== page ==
From the Barstool of the publisher – February, 2007


 In my Industry Profile interview this month with Jay Bianchi, the club owner pointed out a very valid point about the state of the music business these days that has to do with music fans. Bianchi said that people are very unwilling to try something new these days.

He was talking about the jam scene specifically and said that the last great open-minded era came and went with the passing of Jerry Garcia when people were “forced” to look elsewhere.

Bianchi is right in many regards, but I also think that it’s a trend brought on by the reality that we’re so inundated with so many different options. We, as music fans, are a little wary to open up to something new, and at the same time, when we are open, finding a direction can be a huge task.

Just off the top of my head I can think of a half dozen choices of where to go looking for new music on-line alone. Myspace, Youtube, Limewire, the iTunes store, podcasts and everything else are all there as tools for those searching for the sound — whatever sound they want.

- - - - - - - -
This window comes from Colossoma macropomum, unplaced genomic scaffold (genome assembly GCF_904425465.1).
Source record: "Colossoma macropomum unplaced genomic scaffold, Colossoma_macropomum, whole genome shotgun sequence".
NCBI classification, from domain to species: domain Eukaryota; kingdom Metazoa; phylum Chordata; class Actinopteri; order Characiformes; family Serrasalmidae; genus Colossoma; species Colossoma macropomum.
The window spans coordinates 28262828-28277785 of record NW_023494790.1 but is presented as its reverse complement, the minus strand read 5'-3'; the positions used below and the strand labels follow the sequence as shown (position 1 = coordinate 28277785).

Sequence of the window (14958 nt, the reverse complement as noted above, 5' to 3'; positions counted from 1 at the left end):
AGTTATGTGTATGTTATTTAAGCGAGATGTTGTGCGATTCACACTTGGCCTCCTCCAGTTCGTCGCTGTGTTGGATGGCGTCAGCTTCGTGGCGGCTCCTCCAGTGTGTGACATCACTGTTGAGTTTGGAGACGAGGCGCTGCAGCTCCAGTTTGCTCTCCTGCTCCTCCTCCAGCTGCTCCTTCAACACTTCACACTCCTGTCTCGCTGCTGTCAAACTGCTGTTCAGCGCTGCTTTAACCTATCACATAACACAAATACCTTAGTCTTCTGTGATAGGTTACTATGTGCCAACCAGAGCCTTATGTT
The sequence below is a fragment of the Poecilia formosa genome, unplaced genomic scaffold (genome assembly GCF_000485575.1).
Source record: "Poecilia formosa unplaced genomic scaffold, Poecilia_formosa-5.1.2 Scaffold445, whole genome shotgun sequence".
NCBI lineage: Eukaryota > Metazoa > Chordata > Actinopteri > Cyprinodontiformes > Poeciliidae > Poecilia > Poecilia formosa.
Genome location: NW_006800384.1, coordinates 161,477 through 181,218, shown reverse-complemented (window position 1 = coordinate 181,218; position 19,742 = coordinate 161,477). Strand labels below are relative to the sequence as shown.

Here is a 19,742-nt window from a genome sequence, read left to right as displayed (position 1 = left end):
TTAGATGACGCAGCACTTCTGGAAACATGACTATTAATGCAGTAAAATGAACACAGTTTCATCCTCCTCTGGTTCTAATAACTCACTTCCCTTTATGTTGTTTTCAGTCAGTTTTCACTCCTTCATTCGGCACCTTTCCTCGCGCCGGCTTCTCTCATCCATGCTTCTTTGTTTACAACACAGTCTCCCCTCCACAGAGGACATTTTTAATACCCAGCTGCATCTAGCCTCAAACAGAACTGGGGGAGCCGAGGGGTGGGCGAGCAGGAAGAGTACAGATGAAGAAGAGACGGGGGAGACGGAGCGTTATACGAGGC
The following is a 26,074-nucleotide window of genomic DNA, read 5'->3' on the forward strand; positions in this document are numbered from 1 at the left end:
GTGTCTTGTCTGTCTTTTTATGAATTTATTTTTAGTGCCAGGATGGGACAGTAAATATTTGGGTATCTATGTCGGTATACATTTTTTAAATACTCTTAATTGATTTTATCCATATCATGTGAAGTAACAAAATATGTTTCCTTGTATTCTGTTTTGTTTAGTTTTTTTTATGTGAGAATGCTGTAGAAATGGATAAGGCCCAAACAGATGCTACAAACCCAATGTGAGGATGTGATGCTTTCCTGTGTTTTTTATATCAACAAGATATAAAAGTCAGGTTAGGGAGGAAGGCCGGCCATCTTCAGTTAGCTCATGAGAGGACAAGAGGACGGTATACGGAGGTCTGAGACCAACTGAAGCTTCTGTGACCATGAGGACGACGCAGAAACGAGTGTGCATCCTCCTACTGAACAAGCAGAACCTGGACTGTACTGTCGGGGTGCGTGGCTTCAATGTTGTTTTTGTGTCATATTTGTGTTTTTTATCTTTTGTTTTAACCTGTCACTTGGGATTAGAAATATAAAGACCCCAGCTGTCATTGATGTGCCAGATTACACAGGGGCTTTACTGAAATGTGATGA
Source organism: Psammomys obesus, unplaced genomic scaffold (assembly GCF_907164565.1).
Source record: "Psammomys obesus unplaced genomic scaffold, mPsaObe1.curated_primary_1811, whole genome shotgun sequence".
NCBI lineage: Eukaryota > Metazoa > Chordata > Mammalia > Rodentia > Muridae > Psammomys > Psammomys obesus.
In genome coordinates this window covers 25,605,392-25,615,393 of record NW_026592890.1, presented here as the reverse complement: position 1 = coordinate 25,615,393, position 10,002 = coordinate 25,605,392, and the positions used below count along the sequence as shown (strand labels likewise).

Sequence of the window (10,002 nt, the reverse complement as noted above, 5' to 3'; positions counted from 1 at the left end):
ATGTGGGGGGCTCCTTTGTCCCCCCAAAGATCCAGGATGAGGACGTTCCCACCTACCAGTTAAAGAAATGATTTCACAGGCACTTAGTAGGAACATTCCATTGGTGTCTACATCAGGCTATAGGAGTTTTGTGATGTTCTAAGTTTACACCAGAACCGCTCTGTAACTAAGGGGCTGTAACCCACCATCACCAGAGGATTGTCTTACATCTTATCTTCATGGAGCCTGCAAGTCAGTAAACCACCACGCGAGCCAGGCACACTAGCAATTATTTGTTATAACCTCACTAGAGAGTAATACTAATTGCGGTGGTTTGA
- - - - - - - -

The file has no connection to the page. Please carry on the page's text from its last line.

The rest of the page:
It’s a blessing and a curse, and our short attention span life styles don’t help.

I know that many times I’ve gone on-line looking for a particular band’s song and within minutes I’m so lost in pursuit of other artists entirely that I can’t even absorb what’s in front of me.

This isn’t a problem where a finger can be pointed to place blame, but it’s something that artists really need to be aware of in this day and age more than ever.

If I visit an artist’s site and within seconds have clicked over to someone else’s, that speaks volumes about the things, or lack thereof, that the first band I was looking at has to offer.

Simply put, bands need to step up and put forth professional presentations that keep people interested. And, that doesn’t just mean on-line, but on their albums and in their live shows too.

If I’m seeing a band at a bar, and there’s another band right down the street, you can bet that if the first band sucks, I’m going to go check out the other folks.

So while we have to open our minds a bit more, bands have to do their part too, otherwise we’ll just end up listening to the crap that’s spoonfed to us through mainstream outlets, and I will kill myself before I listen to the next American Idol.

We’ll see you at the shows.

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